Microscope (detail), made by James Smith, sold to E. David

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made in London

Postcard of Microscope (detail), made by James Smith, sold to E. David.
© National Museums Scotland

Microscope (detail), made by James Smith, sold to E. David

This photograph shows the signature of the retailer of a monocular achromatic compound microscope, made by James Smith under the direction of Joseph Jackson Lister in 1839. The signature on one arm of the tripod base reads: 'David Liverpool'.

James Smith's records show that he sold two 'plain' microscopes to 'David, Liverpool' in 1839. Edward Davis was an optician who moved to Liverpool from Cheltenham in 1839, and was advertising achromatic microscopes for sale that year.

By 1840, three new instrument makers, exclusively manufacturing microscopes, had emerged in London, who had learned how to make successful achromatic instruments. Through J.J. Lister's optical theory and their own remarkable skill, their microscopes were the best available optically. One of these, James Smith (d. 1870), seems to have worked exclusively for the trade until 1839, when he was assisted in business by Lister, with whose nephew Richard Beck he formed a partnership in 1847.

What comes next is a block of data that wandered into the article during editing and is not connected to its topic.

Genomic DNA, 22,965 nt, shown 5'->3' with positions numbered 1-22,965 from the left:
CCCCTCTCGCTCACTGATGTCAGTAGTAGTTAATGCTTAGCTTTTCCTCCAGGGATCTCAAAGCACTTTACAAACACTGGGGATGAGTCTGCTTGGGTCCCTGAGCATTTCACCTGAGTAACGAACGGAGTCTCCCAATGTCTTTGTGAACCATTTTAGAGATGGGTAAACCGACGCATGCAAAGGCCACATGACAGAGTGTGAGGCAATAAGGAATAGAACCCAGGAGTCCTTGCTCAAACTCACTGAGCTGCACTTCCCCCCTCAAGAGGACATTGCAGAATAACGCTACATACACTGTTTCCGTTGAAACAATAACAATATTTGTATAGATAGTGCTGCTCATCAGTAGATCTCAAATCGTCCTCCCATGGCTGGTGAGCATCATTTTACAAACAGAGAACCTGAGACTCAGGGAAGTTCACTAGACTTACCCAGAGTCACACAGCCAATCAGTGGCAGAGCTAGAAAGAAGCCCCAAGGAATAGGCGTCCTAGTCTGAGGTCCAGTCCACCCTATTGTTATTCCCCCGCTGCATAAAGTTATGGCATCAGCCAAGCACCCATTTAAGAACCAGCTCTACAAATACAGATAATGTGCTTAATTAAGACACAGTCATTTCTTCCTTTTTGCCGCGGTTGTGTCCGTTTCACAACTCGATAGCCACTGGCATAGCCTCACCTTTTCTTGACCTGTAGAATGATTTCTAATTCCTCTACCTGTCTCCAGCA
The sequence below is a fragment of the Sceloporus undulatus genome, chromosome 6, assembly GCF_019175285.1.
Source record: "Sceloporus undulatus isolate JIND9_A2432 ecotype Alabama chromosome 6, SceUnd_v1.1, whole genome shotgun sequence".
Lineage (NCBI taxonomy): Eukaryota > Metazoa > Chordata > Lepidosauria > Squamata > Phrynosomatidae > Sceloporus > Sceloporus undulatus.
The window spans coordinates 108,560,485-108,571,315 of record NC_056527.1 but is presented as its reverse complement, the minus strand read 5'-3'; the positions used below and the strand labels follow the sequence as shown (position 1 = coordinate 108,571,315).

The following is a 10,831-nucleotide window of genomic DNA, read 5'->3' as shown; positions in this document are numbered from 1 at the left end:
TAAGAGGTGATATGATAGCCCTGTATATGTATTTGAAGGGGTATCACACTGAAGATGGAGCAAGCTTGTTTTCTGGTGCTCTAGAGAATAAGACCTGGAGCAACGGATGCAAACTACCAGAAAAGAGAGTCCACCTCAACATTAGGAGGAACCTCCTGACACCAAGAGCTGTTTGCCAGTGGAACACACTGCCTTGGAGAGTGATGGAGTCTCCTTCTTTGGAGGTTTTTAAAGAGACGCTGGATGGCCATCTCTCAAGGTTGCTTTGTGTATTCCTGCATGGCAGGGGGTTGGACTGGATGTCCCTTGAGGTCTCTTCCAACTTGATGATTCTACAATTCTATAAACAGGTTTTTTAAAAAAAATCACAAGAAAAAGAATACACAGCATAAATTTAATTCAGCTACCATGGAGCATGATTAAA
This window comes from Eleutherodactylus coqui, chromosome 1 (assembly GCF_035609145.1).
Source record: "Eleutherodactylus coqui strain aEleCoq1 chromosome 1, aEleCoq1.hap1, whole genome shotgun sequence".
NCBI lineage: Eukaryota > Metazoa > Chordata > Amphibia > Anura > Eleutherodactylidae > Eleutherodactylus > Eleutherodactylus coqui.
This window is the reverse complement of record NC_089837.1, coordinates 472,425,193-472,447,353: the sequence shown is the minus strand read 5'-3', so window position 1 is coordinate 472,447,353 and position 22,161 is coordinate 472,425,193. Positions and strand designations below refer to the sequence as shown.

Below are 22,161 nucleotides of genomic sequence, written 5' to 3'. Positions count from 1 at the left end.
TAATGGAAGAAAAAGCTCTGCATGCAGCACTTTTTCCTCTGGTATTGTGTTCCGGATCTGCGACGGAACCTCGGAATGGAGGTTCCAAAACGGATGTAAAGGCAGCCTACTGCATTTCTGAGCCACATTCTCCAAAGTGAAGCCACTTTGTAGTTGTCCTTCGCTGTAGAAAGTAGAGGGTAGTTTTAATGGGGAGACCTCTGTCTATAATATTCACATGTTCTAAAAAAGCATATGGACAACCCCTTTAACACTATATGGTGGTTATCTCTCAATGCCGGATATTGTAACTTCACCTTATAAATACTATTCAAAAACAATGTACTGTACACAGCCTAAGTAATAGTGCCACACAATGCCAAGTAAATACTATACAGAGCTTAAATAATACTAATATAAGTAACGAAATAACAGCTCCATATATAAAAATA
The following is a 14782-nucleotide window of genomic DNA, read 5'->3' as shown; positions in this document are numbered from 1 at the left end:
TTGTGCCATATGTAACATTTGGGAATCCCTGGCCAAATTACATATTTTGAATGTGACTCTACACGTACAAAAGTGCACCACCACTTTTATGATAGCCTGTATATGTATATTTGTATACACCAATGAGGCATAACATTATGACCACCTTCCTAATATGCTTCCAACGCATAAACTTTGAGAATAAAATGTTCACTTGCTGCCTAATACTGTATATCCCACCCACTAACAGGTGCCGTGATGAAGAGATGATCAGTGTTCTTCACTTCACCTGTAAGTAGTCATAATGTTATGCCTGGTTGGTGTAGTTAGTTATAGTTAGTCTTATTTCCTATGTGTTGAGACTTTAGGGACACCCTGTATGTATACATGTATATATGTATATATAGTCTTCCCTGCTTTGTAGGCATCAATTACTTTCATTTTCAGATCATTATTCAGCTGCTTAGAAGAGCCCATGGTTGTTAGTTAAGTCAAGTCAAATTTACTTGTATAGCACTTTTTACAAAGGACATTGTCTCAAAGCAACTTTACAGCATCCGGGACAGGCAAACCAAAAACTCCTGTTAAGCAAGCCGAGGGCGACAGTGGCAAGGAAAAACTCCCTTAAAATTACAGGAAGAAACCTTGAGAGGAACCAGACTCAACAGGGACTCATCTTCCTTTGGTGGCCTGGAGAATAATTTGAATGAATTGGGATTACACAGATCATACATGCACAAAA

Record details

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Online ID: 000-180-000-951-C
Image Rights Holder: National Museums Scotland
Project: 0504: National Museums Scotland Part 2
Project description | View all records in project
Ref: National Museums Scotland  
Date: 1839
  • For Smith: see Turner, G. L'E. Hugh Powell, James Smith and Andrew Ross: Makers of Microscopes. In: J. North (ed.), Mid-Nineteenth Century Scientists (Oxford, 1969), pp 104-138. 
  • Nuttall, R.H. James Smith, and Smith and Beck; 1839-1852 Part I: The Microscopes. Microscopy 36 (1989), pp 288-300, 317. 
  • Nuttall, R.H. Microscopes from the Frank Collection 1800-1860. Jersey, 1979, p 43. 
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